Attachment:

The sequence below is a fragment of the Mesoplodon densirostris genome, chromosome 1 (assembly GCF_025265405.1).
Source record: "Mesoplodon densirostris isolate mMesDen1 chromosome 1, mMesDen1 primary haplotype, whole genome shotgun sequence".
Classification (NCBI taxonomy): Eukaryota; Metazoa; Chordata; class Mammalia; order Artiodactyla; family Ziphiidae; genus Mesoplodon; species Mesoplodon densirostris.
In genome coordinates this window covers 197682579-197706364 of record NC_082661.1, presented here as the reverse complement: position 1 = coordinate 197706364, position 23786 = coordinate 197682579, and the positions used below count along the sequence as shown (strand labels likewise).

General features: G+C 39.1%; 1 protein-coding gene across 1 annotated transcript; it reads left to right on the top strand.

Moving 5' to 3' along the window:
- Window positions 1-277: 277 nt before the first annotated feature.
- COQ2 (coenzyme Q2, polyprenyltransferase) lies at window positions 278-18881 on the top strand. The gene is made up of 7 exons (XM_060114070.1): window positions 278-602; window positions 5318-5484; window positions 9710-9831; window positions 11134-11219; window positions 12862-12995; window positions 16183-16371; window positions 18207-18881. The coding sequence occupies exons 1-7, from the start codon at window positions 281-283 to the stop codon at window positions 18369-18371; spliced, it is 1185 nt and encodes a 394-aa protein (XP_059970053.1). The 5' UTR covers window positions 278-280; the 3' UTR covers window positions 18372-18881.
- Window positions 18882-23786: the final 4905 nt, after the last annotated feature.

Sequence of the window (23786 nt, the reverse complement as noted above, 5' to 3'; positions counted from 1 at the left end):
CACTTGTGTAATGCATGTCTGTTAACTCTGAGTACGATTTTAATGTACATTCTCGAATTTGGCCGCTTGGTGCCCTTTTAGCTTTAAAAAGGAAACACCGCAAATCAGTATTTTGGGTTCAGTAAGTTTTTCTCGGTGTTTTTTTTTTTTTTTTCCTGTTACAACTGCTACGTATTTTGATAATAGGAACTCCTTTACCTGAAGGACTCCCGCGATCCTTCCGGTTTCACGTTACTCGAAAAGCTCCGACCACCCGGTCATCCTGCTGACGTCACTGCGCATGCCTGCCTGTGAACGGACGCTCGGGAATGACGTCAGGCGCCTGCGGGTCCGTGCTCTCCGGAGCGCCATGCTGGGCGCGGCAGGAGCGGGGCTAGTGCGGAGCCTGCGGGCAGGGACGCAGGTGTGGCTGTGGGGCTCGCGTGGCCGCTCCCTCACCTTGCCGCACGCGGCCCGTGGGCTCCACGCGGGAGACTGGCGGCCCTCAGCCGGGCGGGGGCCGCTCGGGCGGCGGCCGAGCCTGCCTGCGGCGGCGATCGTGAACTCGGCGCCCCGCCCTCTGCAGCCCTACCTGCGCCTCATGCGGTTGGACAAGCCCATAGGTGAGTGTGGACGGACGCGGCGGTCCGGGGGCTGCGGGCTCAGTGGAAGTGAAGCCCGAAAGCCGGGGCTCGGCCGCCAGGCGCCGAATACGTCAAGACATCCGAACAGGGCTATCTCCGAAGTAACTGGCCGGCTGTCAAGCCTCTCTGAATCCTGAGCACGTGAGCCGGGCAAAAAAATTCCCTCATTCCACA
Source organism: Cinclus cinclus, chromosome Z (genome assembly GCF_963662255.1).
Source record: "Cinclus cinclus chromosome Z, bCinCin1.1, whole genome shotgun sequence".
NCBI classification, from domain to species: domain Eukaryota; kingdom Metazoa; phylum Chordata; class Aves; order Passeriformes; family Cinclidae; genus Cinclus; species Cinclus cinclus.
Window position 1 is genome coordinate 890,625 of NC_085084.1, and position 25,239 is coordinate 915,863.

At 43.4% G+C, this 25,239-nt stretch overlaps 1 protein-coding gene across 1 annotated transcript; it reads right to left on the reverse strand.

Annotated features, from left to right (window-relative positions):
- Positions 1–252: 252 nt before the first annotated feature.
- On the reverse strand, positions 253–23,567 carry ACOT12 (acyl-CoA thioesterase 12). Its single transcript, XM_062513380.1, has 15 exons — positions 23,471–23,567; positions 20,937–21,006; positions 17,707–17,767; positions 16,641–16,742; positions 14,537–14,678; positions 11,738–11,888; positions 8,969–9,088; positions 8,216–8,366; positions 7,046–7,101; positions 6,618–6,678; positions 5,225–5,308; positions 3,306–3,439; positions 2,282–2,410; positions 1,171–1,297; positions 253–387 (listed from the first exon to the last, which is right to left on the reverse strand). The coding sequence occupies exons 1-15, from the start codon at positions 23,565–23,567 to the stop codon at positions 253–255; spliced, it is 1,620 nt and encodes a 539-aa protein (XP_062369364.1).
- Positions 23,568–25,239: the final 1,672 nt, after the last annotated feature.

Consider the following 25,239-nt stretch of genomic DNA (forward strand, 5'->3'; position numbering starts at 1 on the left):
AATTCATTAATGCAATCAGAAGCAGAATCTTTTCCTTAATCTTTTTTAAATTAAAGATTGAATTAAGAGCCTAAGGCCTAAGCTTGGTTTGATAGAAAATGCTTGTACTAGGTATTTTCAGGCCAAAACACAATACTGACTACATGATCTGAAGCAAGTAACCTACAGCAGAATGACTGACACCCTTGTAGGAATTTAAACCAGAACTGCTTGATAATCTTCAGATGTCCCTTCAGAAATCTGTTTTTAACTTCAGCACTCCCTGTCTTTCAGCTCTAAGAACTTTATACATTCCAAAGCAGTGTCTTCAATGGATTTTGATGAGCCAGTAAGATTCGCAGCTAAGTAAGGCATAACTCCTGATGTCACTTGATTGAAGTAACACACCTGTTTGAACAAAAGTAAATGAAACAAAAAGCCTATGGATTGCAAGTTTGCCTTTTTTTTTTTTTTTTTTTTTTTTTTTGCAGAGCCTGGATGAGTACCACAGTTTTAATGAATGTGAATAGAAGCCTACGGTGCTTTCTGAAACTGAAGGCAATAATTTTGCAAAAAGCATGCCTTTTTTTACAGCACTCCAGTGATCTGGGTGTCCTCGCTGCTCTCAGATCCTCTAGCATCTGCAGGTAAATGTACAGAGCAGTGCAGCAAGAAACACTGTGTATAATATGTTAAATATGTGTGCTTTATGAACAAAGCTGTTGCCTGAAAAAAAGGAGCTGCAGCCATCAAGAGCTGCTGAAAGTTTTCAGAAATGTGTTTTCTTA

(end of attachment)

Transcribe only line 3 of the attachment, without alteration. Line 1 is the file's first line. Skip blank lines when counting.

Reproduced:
Classification (NCBI taxonomy): Eukaryota; Metazoa; Chordata; class Mammalia; order Artiodactyla; family Ziphiidae; genus Mesoplodon; species Mesoplodon densirostris.